There is a religion of the lips and
one of the heart
In Egypt, there has never been a code of laws. The very word “law” was unknown because the pharaoh, incarnation of the god Ra, established, by his word, what was just and right. He—the Egyptian texts recalled—“takes advice from his heart, dictates to the scribe excellent provisions” and orders the courts to enforce “his words.”
Nothing like this happened in Israel, where the law was not of the king, but of God. The king had only the executive and judicial power. His task was to establish peace and justice in the country (Ps 72:1-2), ensuring that all observe the law of the Lord to which he himself was subjected. On the day of his coronation, he was given a copy of the Torah to meditate upon every day of his life (Deut 17:18-20), resisting the temptation to introduce changes or additions dictated by political opportunism and human cunning, so different from the wisdom of God.
He who, like the Pharaoh, illudes himself of being “wise like God” (Gen 3:5) and decides to manage his life with the wisdom of this world is condemned to failure. To him, though intelligent and cultured, the Bible denies the title of “wise” (Ps 14:1), because “true wisdom” manifests itself only where there is the “fear of the Lord” (Prov 1:7). The “religion of the lips” is a discovery of human wisdom, is a ploy to mask the unfaithfulness to the Lord; only “that of the heart” is genuine, because it comes from the word of God and is expressed in love.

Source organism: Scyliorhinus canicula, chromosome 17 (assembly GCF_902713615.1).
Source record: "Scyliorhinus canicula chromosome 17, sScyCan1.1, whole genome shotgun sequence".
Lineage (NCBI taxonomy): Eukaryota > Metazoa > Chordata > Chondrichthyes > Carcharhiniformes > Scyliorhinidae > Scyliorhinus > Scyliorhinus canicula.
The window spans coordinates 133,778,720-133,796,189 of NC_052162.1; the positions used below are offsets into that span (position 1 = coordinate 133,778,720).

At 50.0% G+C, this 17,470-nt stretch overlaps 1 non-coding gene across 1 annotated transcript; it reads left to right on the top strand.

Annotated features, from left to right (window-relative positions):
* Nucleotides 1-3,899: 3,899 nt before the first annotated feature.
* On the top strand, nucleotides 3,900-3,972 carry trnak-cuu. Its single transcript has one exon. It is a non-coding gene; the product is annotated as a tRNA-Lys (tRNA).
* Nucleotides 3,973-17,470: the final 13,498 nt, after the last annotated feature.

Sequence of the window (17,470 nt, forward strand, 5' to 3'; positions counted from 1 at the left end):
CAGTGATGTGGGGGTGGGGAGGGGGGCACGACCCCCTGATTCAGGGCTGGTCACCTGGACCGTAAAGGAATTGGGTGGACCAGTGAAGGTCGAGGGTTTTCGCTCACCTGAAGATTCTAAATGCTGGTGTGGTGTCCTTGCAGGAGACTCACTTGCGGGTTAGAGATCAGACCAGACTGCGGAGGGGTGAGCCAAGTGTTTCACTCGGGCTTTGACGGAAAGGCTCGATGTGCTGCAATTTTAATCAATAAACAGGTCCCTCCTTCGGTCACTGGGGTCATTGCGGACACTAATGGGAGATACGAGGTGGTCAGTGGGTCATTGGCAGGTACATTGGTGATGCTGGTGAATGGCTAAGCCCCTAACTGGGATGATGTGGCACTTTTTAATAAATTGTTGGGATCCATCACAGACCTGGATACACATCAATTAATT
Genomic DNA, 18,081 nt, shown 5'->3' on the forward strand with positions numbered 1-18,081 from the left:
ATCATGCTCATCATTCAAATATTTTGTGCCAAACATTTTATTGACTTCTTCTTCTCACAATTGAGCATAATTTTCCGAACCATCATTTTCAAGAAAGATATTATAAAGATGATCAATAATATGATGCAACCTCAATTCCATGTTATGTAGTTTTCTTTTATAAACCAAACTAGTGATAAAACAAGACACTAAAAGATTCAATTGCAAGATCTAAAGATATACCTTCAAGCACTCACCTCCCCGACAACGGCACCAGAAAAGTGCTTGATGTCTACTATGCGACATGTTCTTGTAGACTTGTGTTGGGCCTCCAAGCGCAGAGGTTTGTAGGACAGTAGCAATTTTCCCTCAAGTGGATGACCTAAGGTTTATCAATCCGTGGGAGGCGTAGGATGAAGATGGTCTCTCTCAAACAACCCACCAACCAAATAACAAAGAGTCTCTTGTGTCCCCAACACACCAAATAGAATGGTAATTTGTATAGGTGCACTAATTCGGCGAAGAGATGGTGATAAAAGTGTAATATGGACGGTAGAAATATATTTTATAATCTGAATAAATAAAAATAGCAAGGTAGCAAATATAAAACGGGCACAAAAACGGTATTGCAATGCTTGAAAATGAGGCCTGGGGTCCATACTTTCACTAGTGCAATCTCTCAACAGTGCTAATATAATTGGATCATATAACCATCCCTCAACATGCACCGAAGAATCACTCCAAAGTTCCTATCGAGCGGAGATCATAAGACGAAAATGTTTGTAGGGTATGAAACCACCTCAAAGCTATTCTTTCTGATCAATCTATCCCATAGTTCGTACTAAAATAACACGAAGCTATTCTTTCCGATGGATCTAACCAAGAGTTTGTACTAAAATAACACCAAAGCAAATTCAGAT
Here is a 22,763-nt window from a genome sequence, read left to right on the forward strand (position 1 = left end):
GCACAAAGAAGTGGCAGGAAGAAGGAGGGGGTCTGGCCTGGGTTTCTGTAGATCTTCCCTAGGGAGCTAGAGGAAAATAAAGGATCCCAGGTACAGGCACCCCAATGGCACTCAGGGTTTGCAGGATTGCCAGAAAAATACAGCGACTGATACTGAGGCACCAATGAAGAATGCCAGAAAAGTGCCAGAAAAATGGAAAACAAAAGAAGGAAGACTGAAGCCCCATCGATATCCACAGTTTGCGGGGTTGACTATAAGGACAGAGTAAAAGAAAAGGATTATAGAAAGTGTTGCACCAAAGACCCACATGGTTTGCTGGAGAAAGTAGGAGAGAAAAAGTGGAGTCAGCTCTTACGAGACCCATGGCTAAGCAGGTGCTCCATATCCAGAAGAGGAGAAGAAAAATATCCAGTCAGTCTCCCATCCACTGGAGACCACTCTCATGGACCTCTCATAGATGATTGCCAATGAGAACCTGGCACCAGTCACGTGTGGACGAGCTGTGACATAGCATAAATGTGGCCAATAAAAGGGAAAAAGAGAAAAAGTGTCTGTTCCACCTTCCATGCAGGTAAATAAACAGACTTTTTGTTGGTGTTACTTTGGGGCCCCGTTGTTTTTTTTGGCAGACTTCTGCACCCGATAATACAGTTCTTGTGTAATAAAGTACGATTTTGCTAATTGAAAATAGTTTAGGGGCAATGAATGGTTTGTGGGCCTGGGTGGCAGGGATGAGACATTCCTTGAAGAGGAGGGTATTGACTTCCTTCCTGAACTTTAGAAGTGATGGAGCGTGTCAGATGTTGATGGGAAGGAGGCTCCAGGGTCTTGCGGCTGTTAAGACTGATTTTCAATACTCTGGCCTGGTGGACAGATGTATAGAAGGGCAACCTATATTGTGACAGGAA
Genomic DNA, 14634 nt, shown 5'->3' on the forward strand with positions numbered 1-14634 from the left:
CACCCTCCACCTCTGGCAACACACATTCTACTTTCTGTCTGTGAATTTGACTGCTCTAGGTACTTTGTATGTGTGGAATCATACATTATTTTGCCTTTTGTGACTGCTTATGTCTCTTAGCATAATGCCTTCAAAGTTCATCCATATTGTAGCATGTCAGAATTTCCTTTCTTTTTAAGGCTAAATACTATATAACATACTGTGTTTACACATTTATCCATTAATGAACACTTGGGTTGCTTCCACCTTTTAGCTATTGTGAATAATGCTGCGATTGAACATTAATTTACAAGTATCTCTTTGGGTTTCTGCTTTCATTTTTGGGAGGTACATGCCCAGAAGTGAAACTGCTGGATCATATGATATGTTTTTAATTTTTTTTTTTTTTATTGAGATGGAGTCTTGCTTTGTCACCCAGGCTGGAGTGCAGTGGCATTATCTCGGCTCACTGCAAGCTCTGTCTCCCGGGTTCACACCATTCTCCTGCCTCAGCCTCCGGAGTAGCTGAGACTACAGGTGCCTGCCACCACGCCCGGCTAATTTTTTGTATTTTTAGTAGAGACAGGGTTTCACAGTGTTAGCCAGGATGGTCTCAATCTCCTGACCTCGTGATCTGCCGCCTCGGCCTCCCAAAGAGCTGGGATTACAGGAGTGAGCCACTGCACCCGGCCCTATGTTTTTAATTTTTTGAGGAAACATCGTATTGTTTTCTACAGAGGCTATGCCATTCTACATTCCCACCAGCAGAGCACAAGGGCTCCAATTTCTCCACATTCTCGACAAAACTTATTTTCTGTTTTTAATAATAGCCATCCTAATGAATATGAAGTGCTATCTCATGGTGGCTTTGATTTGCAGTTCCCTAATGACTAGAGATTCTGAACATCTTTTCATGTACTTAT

To internalize the message, we repeat:
“Religion that is pure and faultless is this: to help the orphans and widows, and keep oneself free from the things of this world.”